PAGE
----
Nadia Arioli


What I desire, above all else, is to be a pneumatic tube. I have tried to be good. (Mary Oliver says you don’t have to.) It’s not that I’m especially wicked, I just rush headlong into things without thinking them through. The rush is the key. I want the thrill of plunging your hand into ice water and holding it there as long as you can stand. The idea is also momentum. I am forever tripping down a hill. Acceleration comes easy. If you build up enough of the stuff, you might not fall over but take flight—impossible and also unlikely. 

This essay, for example, I had a better opening line for, but I forgot. It’s on the tip of my memory tongue if only I would pause and reach back. But when you’re traipsing down a hill, a reaching back isn’t possible. There is no danger here of a pillar of salt. 

Wickedness is also not the thing I desire. For one, that requires assiduousness and a wardrobe overhaul. For two, it seems far too late to go rogue. 

A pleasant middle ground, then, is the goal. No, not middle ground, other ground. And a ground that goes straight up and down and side to side without any dangerous angles. No danger of falling off here. Pneumatic tubes are too useful to be called wicked and too outdated to be called good. Sure, we see them at banks sometimes if we go to banks or in hospitals if we work at hospitals, but it’s hardly the same as the Parisian system back in the day.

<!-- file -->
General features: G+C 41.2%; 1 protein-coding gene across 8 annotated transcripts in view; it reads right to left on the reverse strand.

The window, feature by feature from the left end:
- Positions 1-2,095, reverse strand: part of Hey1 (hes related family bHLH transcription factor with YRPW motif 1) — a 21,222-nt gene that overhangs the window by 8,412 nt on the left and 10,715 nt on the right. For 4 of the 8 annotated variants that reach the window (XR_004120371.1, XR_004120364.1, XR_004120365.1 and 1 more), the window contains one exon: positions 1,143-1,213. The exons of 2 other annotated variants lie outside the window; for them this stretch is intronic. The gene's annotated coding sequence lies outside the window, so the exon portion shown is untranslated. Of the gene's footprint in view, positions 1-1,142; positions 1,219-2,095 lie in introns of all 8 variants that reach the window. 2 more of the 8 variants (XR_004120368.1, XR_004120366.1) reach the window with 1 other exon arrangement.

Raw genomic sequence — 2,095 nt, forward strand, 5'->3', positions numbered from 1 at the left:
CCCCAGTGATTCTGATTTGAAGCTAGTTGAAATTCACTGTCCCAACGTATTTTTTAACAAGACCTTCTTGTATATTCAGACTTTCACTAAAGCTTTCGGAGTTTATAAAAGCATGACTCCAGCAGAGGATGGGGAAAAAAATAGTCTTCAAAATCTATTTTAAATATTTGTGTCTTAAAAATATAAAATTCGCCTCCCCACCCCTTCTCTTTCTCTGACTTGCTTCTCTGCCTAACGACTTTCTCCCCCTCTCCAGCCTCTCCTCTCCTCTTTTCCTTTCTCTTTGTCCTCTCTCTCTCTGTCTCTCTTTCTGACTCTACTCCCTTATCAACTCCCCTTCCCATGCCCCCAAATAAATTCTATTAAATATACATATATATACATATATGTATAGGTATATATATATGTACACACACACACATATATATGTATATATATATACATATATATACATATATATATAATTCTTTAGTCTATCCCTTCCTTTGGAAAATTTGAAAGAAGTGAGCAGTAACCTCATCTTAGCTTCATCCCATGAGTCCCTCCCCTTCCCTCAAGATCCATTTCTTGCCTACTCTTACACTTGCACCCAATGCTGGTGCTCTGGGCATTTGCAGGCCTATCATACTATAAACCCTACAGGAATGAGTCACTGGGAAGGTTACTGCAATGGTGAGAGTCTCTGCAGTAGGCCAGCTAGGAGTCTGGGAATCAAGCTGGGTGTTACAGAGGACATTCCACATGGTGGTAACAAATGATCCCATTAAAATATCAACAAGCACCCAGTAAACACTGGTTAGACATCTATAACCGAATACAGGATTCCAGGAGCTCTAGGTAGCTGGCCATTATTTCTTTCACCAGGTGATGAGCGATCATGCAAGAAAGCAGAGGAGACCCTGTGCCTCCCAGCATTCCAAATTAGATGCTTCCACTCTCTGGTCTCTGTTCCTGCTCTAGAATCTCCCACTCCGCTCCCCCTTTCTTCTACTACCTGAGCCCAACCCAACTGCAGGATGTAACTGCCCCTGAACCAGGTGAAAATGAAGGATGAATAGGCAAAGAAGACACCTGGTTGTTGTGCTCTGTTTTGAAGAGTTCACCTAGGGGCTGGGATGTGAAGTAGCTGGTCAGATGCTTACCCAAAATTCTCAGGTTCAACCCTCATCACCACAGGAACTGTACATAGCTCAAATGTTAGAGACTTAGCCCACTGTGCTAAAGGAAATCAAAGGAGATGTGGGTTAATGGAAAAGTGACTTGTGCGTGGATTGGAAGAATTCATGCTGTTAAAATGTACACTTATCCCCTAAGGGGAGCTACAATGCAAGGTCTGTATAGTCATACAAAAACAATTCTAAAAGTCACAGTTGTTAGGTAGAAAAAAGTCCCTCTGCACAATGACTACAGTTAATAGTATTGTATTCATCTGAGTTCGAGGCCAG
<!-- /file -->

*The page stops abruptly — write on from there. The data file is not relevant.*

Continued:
Here is what a pneumatic tube is and how it works—which are practically the same thing, bless them. 

There’s a sturdy container, the size of a small housecat, say. It has a hermetic seal on top like a mason jar lid, but in one piece not two.  You put your cash in it at a bank drive-thru or your tissue sample in it at the hospital (although I don’t think it’s illegal to reverse this), seal it up, and place it in the tube. Pneumatic pressure shunts the container from point A to point B. And there you have it. 

What is pneumatic pressure? you might ask. No one knows, don’t worry about it.  The general idea is a great woosh and a shunk when the container pops out the other end. Pressurized air (by what? by whom?) does the work of an efficient delivery of cash or organs. 

I, too, would like to be borne along. No more great galumping with my big feet and waving with my small hands. I would like to be compact, neat. Useful. Hidden and specified. Beyond good and evil.